With the files uploaded, we then have to link to them. This is why some of my templates have you pass in a templateBaseURL and templateSaaSToken.  I’ve parameterized these values allow me to construct the full URI for where the files will be located. Thus I could pass in the following for templateBaseURL if I just wanted to access them from my GitHub repository:

https://raw.githubusercontent.com/brentstineman/PersonalStuff/master/ARM%20Templates/LinkedTemplateExample/

the templateSaaSToken is there in case you want to use a shared access signature for a blob container to access the files.

Any ARM template can pass values out. But when combined with linked templates, we can now take those outputs and pass them into subsequent templates.  Something like…

"sqlServerFQDN": { "value": "[<strong>reference('SQLDatabaseTemplate').outputs.</strong>databaseServerFQDN.value]" }

In this case “reference” says we are referencing the runtime values of an object in the current template (in this case of a linked template). From there we want its outputs and specifically the one named databaseServerFQDN, and finally its value property. In the template that outputs these values they are declared like…

"outputs": {
    "databaseServerFQDN" : {
        "type" : "string",
        "value": "[reference(variables('sqlDBServerName')).fullyQualifiedDomainName]"
    },
    "databaseName" : {
        "type" : "string",
        "value": "[parameters('databaseName')]"
    }
}

Outputs is an object, that contains a collection of other objects. Note the property outputs.databaseServerFQDN.value. We could also get databaseServerFQDN.type if we wanted. Or access the database name properties.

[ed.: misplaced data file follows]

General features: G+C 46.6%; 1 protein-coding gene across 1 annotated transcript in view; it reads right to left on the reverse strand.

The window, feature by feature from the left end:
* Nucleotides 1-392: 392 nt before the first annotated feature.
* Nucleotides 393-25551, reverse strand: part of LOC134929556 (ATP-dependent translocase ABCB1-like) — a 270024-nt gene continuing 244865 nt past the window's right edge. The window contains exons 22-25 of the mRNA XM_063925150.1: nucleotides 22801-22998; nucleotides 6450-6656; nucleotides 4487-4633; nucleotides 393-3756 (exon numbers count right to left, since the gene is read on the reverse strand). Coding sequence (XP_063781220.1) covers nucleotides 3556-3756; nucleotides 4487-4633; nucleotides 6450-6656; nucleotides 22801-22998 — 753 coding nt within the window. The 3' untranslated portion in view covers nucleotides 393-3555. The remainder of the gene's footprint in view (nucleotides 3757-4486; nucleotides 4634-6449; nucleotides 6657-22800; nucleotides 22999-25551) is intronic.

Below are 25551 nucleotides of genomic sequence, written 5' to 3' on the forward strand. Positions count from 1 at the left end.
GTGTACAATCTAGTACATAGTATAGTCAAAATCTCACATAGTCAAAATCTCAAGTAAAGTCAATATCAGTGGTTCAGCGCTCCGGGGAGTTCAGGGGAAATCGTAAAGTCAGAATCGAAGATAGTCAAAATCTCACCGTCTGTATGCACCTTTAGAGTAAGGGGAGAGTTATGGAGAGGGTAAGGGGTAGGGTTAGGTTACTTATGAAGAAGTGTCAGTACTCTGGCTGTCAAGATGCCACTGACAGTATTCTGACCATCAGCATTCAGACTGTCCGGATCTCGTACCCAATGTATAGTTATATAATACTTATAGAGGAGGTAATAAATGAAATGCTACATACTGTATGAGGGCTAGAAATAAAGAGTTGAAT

What’s also important here is the reference function. You may have seen this used in other places and thought it was interchangeable with the resourceID function. But its when you work with linked templates that it really shines. The reference function is really telling the resource provider to wait until the item I’m getting a reference to has completed, then give me access to its run time properties. This means that you don’t even need a “dependson” for the other template as the resource function will wait for that template to complete already. But me, I like putting it in anyways. Just to be safe.

The other big item here is that when we call a linked template, we have to give it a name. And here’s why… Each template is essentially run independently by Azure’s resource manager. So if you have a master template, that’s using 4 linked templates and then you check the resource group’s deployment history, you’d actually see 5 deployments.

multiple deployments resulting from a single master template with multiple linked templates.

Now the reason these deployment names are important is because the resource manager will track them and won’t allow two deployments with the same name to run at the same time. This isn’t a big deal most of the time. But earlier in this post, I described creating a reusable virtual machine template. That template is used by a parent template to create a resource. And if I have 2-3 of those parents running, I need to make sure that names don’t collide.